The idea in general is more far reaching than one might guess by looking at the game, and is worth becoming familiar with.
It won't help you understand the mathematics of the game, but it might help you appreciate the beauty.
Small (as of now) summary on the Life wiki:
There are "optional extras" that can be added or removed from some spaceships. These are called "tagalongs", and aren't considered to be part of the ship. That can get a little complicated, too, though, like with another recent-ish discovery: http://conwaylife.com/wiki/Fireship .
So my best guess is: a mixture of mathematics, brute force searching, and lots of passionate on-line discussion with fellow nerds.
From there it's the "simple" process of designing a tape and constructor setup that will build a copy of itself at a certain offset, and delete itself upon completion.
Large parts of these macro-spaceships never get constructed or destroyed, they just travel along a support structure. That support structure is the only thing that gets constructed, and the construction recipe is encoded not in a simple "tape" glider stream but in the entire body of the spaceship.
Self-supporting spaceships like the waterbear are built with a very limited "toolkit" that only works at one particular speed. In general they're harder to put together successfully, and thus in a way are more impressive than self-constructing spaceships. Once you have a universal constructor, after all, you can build anything that's buildable. The trick is figuring out how to get along without that much power.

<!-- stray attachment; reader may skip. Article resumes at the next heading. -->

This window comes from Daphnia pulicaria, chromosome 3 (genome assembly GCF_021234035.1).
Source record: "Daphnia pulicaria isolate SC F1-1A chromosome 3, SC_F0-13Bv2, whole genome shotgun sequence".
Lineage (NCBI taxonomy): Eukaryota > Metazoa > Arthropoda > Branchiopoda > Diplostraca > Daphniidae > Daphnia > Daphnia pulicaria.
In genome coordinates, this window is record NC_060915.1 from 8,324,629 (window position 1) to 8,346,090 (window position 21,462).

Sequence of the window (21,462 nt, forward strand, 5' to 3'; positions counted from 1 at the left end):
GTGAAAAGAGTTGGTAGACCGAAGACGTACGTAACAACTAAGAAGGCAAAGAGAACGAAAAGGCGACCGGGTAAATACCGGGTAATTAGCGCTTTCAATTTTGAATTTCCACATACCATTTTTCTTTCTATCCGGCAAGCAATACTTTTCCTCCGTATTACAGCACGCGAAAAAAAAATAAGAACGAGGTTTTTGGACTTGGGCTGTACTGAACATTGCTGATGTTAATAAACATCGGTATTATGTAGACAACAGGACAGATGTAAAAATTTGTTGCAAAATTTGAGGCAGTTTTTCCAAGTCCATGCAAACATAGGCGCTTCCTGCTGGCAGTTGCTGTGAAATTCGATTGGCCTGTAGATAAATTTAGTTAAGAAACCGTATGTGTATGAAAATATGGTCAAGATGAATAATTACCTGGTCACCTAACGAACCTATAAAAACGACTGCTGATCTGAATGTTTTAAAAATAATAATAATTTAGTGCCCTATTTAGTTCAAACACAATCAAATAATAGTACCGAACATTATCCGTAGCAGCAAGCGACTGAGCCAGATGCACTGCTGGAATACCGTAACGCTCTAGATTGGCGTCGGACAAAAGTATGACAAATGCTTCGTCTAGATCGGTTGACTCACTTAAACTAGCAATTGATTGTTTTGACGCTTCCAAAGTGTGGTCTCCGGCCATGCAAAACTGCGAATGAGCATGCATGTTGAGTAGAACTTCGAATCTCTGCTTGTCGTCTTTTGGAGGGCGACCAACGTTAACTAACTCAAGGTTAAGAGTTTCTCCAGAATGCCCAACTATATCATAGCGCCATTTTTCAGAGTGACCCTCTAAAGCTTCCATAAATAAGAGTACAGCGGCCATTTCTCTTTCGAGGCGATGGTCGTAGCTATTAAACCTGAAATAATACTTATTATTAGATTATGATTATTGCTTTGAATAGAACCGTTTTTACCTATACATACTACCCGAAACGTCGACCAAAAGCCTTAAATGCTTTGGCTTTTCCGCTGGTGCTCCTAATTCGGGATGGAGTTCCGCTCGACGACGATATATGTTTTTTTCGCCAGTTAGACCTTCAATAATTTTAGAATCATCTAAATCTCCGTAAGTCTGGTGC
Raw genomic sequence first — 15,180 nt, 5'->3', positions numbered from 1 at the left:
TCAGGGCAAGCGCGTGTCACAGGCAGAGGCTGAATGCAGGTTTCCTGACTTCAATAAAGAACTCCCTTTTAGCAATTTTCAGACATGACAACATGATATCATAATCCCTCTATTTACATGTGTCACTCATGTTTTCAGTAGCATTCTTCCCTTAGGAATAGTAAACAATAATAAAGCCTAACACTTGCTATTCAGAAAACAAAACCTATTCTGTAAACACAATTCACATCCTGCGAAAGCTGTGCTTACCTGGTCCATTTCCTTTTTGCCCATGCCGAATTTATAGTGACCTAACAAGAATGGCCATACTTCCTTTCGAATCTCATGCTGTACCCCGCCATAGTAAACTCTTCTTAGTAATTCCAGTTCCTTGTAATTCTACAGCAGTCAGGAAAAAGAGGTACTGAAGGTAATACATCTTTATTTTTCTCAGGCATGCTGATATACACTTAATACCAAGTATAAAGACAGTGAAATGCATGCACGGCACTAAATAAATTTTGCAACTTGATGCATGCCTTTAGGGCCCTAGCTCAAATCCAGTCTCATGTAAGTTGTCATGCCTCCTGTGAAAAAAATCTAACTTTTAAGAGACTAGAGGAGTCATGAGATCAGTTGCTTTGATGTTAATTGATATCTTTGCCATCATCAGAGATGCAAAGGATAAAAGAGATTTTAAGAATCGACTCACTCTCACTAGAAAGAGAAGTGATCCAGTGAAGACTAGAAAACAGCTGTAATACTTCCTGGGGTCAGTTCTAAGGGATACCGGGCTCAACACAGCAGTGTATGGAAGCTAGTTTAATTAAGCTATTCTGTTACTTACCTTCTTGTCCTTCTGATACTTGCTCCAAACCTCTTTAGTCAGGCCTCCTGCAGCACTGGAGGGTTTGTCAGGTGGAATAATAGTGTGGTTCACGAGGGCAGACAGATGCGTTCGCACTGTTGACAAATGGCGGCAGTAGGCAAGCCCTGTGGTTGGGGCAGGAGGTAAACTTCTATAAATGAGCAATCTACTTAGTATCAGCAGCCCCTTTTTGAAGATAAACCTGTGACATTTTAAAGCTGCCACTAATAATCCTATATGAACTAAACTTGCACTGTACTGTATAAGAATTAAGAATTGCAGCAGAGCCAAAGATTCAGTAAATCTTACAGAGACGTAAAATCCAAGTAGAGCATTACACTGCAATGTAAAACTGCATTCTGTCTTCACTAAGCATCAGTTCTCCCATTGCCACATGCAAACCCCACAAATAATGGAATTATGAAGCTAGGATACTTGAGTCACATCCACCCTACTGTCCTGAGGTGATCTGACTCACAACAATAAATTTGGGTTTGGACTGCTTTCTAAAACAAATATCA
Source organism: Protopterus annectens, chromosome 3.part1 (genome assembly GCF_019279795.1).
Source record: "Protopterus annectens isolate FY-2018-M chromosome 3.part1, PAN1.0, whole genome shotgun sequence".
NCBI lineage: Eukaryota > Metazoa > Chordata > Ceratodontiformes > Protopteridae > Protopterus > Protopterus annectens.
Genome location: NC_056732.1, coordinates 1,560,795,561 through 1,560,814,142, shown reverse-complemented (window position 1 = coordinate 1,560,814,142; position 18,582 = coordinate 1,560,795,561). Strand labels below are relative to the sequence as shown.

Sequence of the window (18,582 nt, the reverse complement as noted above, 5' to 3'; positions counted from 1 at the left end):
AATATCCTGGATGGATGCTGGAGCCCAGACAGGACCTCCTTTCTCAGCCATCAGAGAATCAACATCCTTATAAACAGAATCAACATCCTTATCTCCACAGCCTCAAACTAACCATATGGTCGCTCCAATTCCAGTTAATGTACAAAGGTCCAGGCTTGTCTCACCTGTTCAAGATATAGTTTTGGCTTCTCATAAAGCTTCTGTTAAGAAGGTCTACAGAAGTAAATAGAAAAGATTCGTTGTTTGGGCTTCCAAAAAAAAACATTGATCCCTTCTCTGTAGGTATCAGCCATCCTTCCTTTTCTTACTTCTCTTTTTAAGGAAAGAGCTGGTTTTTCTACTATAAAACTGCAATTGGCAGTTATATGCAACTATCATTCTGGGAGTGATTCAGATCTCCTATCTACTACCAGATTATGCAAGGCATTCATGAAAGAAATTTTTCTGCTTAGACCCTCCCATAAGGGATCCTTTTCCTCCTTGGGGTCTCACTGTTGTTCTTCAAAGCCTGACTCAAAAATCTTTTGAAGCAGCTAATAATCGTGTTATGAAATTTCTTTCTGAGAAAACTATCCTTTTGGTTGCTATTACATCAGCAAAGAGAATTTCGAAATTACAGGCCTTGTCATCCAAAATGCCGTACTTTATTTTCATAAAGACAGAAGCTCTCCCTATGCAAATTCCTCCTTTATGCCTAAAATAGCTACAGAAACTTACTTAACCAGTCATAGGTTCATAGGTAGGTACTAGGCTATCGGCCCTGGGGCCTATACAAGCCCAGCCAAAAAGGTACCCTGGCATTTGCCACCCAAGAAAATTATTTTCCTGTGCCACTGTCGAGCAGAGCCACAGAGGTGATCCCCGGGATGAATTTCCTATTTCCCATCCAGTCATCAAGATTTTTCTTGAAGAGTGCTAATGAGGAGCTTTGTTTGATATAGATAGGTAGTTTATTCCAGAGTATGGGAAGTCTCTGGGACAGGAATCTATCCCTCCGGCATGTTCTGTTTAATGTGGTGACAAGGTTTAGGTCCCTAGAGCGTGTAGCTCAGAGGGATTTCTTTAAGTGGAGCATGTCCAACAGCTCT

Marvin the Paranoid Android: "Life! Don't talk to me about life!" ... "Making it up?" said Marvin, swiveling his head in a parody of astonishment, "Why should I want to make anything up? Life's bad enough as it is without wanting to invent any more of it."
x = 31, y = 79, rule = B3/S23
I still don't get it, but at least I got visuals now :)
I have run the things in the viewer and this looks to be a collective that is extremely strong in one direction. The follow up posts are throwing other gliders at it and them being destroyed. Knightship maybe is just being impervious to disruption? What is the elementary context? That it is huge and the pattern can now be reduced?
EDIT: carlob's post below pointed me to the wiki. I still feel like my questions stand and could be elaborated on.
A spaceship is any cyclical pattern that ends in a different position to where it started.
Elementary means it's not composed from other, smaller entitiies. You can compose a lot of stuff from gliders and other elements.
Convert a program to a Game of Life equivalent program. Observe if there are any run-away gliders. If there are, the original program doesn't terminate.